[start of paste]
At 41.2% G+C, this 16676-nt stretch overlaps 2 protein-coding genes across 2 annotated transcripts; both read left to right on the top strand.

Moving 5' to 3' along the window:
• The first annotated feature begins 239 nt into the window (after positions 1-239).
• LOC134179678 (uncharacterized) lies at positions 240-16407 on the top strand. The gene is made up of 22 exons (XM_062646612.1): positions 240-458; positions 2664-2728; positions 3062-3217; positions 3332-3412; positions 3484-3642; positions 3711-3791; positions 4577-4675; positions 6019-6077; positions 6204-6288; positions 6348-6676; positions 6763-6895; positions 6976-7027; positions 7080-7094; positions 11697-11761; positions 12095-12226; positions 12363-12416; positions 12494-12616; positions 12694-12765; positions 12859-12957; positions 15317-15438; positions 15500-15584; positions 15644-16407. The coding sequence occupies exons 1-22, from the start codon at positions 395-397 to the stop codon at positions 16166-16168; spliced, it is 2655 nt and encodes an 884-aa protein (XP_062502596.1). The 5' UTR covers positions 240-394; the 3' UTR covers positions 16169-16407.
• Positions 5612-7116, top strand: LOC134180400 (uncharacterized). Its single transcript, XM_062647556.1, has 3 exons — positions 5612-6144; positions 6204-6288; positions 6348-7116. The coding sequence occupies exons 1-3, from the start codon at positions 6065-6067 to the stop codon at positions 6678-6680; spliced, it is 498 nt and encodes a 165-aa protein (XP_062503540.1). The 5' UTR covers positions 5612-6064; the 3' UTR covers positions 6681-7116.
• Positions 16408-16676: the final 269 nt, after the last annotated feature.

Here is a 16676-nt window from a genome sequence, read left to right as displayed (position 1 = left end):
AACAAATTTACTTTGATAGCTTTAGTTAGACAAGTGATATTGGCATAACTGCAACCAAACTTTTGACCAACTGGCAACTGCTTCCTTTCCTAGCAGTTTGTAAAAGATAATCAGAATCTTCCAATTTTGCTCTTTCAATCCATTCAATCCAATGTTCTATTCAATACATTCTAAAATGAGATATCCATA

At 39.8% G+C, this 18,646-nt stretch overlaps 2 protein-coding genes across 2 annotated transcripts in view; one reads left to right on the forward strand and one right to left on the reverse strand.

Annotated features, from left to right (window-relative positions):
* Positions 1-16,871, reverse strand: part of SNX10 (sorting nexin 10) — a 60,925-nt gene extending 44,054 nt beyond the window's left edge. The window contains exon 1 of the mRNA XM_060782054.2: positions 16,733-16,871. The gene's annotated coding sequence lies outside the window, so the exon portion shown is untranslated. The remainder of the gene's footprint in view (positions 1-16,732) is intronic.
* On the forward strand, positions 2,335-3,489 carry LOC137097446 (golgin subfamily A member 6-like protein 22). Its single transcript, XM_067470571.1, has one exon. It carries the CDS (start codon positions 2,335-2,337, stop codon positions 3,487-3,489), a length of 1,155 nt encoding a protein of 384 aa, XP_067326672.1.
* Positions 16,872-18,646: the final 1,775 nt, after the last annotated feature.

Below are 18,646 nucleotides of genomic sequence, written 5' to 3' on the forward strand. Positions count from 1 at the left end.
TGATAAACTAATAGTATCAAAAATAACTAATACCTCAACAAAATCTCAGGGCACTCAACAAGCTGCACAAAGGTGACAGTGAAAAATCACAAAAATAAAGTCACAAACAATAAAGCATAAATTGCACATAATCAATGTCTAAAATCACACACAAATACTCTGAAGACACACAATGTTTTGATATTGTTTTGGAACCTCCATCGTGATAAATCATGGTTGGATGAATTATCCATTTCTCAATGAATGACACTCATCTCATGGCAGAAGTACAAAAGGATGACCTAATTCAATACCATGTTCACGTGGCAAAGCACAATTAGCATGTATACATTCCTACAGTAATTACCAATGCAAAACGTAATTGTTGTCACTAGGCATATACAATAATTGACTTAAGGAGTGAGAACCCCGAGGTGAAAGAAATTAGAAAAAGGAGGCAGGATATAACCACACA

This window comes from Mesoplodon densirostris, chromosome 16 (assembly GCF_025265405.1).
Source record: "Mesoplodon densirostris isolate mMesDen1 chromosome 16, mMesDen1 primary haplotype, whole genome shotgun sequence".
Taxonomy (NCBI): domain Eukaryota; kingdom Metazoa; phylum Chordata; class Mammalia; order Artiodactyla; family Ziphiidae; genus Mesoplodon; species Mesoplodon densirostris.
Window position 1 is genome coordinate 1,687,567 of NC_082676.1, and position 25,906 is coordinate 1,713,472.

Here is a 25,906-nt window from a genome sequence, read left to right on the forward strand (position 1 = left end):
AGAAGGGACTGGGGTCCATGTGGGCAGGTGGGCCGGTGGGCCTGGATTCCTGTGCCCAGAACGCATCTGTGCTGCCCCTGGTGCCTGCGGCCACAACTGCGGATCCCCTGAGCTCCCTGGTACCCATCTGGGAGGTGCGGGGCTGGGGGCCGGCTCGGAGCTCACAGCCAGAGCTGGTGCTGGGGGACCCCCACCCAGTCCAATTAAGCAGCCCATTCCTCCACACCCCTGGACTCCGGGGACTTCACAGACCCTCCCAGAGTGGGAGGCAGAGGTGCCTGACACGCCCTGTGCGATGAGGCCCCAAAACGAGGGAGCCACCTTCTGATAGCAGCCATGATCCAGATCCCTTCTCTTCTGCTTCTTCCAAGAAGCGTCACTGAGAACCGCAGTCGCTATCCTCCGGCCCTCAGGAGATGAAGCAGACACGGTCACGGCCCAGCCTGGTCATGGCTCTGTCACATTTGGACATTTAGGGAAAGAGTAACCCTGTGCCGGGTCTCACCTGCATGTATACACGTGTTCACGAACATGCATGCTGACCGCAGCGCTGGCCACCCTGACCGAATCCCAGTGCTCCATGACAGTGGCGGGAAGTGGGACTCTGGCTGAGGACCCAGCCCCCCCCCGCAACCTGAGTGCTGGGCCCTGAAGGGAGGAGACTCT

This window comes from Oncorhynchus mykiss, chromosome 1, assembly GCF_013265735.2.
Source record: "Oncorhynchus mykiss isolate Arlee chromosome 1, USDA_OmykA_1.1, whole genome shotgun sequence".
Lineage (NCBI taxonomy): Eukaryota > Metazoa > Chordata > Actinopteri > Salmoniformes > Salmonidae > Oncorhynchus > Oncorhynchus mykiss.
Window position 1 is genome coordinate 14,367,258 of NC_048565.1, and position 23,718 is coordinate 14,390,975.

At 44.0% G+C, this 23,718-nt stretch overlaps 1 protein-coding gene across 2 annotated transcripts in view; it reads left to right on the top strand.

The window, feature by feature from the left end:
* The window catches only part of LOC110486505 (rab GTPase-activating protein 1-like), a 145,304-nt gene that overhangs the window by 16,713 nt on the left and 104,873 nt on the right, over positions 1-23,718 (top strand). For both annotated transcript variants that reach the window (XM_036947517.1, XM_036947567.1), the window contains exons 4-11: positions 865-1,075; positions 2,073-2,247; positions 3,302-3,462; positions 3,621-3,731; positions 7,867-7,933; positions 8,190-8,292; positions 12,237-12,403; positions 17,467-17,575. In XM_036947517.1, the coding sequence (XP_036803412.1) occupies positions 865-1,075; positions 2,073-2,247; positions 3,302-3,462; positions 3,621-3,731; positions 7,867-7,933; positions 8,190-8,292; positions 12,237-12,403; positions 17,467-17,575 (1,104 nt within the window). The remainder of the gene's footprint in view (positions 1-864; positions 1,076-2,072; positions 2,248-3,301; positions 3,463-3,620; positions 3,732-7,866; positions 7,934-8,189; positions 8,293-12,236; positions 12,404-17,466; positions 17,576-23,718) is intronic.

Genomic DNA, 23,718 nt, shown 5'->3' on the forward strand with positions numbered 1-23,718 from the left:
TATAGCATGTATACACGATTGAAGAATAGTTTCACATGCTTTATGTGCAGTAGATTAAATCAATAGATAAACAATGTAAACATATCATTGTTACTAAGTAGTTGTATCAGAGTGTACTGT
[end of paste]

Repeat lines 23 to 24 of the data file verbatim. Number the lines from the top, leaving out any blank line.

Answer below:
Source record: "Oncorhynchus mykiss isolate Arlee chromosome 1, USDA_OmykA_1.1, whole genome shotgun sequence".
Lineage (NCBI taxonomy): Eukaryota > Metazoa > Chordata > Actinopteri > Salmoniformes > Salmonidae > Oncorhynchus > Oncorhynchus mykiss.